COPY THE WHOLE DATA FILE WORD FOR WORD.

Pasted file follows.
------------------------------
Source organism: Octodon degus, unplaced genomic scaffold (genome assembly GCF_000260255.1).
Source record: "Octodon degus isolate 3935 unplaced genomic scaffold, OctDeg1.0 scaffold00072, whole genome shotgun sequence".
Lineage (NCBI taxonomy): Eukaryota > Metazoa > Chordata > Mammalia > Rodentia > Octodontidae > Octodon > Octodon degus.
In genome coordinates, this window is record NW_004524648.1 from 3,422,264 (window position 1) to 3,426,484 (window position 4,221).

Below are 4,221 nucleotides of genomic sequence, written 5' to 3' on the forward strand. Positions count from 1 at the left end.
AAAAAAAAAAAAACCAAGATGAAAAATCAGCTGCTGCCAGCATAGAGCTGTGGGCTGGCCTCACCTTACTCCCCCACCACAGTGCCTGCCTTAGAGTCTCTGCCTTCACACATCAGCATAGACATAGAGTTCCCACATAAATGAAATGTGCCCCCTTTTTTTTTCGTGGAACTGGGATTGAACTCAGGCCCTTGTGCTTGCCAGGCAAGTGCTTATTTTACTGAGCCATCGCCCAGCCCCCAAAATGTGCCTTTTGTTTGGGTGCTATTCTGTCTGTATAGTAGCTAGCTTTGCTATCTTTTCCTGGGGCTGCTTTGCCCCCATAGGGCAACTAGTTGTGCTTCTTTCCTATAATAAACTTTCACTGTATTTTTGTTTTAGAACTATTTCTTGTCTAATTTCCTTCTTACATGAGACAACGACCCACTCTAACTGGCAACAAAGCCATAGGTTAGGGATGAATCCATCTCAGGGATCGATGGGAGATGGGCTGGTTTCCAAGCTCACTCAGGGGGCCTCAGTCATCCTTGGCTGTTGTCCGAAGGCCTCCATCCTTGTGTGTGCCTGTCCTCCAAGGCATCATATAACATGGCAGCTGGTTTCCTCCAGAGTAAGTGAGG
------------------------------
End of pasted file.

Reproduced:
Source organism: Octodon degus, unplaced genomic scaffold (genome assembly GCF_000260255.1).
Source record: "Octodon degus isolate 3935 unplaced genomic scaffold, OctDeg1.0 scaffold00072, whole genome shotgun sequence".
Lineage (NCBI taxonomy): Eukaryota > Metazoa > Chordata > Mammalia > Rodentia > Octodontidae > Octodon > Octodon degus.
In genome coordinates, this window is record NW_004524648.1 from 3,422,264 (window position 1) to 3,426,484 (window position 4,221).

Below are 4,221 nucleotides of genomic sequence, written 5' to 3' on the forward strand. Positions count from 1 at the left end.
AAAAAAAAAAAAACCAAGATGAAAAATCAGCTGCTGCCAGCATAGAGCTGTGGGCTGGCCTCACCTTACTCCCCCACCACAGTGCCTGCCTTAGAGTCTCTGCCTTCACACATCAGCATAGACATAGAGTTCCCACATAAATGAAATGTGCCCCCTTTTTTTTTCGTGGAACTGGGATTGAACTCAGGCCCTTGTGCTTGCCAGGCAAGTGCTTATTTTACTGAGCCATCGCCCAGCCCCCAAAATGTGCCTTTTGTTTGGGTGCTATTCTGTCTGTATAGTAGCTAGCTTTGCTATCTTTTCCTGGGGCTGCTTTGCCCCCATAGGGCAACTAGTTGTGCTTCTTTCCTATAATAAACTTTCACTGTATTTTTGTTTTAGAACTATTTCTTGTCTAATTTCCTTCTTACATGAGACAACGACCCACTCTAACTGGCAACAAAGCCATAGGTTAGGGATGAATCCATCTCAGGGATCGATGGGAGATGGGCTGGTTTCCAAGCTCACTCAGGGGGCCTCAGTCATCCTTGGCTGTTGTCCGAAGGCCTCCATCCTTGTGTGTGCCTGTCCTCCAAGGCATCATATAACATGGCAGCTGGTTTCCTCCAGAGTAAGTGAGG